Abstract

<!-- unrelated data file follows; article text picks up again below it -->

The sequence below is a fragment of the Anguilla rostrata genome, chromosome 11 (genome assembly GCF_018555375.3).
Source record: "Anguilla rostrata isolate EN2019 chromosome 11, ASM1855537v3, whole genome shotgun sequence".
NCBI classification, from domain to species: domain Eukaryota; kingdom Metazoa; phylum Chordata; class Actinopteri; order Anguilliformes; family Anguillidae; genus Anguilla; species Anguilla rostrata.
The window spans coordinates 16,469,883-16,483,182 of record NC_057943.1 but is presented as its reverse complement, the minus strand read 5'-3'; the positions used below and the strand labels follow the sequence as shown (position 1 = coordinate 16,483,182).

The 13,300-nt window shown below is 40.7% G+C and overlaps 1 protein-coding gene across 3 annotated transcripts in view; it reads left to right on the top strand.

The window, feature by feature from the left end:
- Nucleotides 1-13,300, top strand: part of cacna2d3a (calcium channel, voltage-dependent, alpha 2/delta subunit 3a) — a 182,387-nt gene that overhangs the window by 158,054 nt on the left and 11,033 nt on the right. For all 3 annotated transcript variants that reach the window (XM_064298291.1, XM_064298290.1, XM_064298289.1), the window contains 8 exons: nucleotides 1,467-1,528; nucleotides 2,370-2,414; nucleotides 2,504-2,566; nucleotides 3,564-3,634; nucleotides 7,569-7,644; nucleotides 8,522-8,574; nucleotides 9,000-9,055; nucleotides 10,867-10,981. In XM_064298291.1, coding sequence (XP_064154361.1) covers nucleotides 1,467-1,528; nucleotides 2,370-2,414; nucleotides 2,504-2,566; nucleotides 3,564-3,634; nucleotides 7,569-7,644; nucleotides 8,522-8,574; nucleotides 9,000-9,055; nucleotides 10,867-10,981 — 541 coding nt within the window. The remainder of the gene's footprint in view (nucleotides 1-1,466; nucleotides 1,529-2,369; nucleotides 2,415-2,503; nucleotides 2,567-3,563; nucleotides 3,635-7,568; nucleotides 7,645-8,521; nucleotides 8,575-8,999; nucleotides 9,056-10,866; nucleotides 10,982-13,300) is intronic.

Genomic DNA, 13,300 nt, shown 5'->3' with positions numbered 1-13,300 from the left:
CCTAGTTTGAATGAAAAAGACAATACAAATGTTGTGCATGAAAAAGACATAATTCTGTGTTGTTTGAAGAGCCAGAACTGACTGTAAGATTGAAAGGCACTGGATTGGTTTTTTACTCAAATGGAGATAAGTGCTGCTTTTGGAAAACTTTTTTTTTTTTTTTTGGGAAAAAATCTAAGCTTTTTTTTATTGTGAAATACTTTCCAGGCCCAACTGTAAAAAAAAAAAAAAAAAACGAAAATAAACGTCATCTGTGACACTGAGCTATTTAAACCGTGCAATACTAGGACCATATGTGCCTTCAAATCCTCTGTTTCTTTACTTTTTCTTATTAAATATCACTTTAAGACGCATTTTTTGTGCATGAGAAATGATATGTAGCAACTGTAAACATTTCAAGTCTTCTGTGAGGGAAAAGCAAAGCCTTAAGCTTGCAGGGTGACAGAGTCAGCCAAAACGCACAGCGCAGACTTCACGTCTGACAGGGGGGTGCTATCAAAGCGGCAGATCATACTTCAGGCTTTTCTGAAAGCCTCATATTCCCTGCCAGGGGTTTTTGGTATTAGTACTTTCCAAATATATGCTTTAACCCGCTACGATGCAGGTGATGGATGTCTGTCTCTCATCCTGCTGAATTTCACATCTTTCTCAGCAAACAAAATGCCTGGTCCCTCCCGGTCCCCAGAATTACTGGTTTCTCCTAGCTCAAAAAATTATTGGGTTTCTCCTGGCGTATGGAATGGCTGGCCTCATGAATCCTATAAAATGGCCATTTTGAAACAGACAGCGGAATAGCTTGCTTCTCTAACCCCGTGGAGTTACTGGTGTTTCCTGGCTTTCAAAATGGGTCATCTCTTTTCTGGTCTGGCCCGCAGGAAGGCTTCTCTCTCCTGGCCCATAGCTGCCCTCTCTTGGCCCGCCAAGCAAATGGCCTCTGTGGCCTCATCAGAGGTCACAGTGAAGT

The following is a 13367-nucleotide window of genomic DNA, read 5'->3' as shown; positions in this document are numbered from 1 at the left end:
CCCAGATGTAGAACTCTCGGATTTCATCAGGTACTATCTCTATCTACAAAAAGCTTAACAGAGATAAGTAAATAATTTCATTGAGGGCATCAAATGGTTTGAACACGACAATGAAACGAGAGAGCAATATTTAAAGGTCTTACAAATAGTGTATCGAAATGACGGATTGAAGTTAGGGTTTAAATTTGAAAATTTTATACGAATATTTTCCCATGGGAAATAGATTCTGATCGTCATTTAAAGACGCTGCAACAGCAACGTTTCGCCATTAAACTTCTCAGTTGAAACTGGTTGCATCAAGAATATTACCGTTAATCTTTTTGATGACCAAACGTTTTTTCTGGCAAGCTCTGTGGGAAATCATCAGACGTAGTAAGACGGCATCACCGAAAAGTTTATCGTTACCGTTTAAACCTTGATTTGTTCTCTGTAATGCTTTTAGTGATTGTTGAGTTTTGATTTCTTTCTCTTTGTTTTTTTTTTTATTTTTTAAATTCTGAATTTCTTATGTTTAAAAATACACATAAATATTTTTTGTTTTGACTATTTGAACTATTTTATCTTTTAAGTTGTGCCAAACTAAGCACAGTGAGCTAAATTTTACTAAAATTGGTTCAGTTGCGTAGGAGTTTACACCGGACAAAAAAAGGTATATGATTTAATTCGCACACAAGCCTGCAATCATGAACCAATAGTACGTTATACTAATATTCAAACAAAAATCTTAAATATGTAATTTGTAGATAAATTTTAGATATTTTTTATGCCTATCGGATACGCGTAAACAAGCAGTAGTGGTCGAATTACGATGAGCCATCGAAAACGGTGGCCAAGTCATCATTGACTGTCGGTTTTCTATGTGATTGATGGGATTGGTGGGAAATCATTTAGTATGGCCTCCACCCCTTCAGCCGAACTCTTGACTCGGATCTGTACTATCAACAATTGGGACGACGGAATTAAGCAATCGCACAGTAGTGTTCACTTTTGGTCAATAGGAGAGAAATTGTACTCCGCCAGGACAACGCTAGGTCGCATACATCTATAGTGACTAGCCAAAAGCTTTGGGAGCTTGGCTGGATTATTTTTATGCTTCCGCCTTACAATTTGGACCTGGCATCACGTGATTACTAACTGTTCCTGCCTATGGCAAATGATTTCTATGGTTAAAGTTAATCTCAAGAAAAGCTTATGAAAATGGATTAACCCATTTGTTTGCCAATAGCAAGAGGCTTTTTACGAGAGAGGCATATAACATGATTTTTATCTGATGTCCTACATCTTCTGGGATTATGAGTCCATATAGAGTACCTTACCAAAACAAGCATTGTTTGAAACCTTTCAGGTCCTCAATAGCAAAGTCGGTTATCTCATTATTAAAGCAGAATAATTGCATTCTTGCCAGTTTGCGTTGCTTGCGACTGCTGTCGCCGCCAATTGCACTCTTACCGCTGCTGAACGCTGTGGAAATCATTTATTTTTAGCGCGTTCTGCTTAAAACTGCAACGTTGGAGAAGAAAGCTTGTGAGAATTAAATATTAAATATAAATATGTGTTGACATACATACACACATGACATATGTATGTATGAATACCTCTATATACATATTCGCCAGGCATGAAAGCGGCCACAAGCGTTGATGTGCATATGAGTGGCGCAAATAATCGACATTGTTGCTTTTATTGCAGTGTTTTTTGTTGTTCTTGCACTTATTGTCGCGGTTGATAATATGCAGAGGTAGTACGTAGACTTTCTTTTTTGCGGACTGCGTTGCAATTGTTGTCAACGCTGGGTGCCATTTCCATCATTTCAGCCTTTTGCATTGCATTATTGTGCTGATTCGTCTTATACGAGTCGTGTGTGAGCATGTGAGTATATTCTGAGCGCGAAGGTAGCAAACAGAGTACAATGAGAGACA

Supraglacial debris transported by temperate valley glaciers is classified as supraglacial morainic till, distinct from lodgement till, and melt-out and flow till species on polar glaciers. In Iceland and the Alps, where annual discharges of supraglacial morainic till vary from 200–2000 m3 (compared with a maximum discharge of 26 000 m3 of lodgement till), till is deposited as three facies.Fades 1 occurs where supraglacial morainic till slows the rate of ice melt such that till is slowly superimposed on the subglacial surface in the form of stagnation or disintegration topography. The rate of deposition shows an initial slowing phase in response to (1) soil formation and (2) melt-out of englacial debris, followed by accelerated deposition accompanying the formation of thaw lakes. Continued mass movement of till on lake margins (backwasting) is more effective in destroying the ice-core than either top or bottom melt and prohibits accumulation of a distinct melt-out sediment. This situation can be contrasted with the style of sedimentation at polar glaciers. Where the depositing glacier is inactive and uncontrolled an unlineated till surface, typical of stagnation or disintegration topography, develops. Significantly, in terms of Pleistocene reconstructions, tracts of stagnation topography are being constructed at the margins of certain active Icelandic glaciers by sequential stagnation of a marginal rim of ice as the active glacier retreats up-valley.Fades 2 occurs where the till cover is too thin or too coarse and ice melt is unretarded and supraglacial morainic till is deposited as a dispersed bouldery veneer by dumping during which gravity sorting occurs. Dump moraine ridges frequently show internal bedding being ice-contact screes at time of formation but are not ice-cored. An active glacier produces a controlled distribution of landforms resulting in a lineated till surface.Facies 3 refers to those stratigraphic sequences where irregular or lensate till horizons alternate repeatedly with ice-contact outwash. The stratigraphic sequence as a whole is defined here as a supraglacial morainic till complex. Well-sorted, clast-supported outwash sediments occur within complexes deposited at inactive low-angled ice margins. At active steep-fronted glaciers, where areas of the till-covered ice front are only episodically scoured, distinct flood-deposited matrix-supported outwash units are found. Their subaerial formation runs counter to recent published interpretation of sediments in certain Pleistocene eskers.

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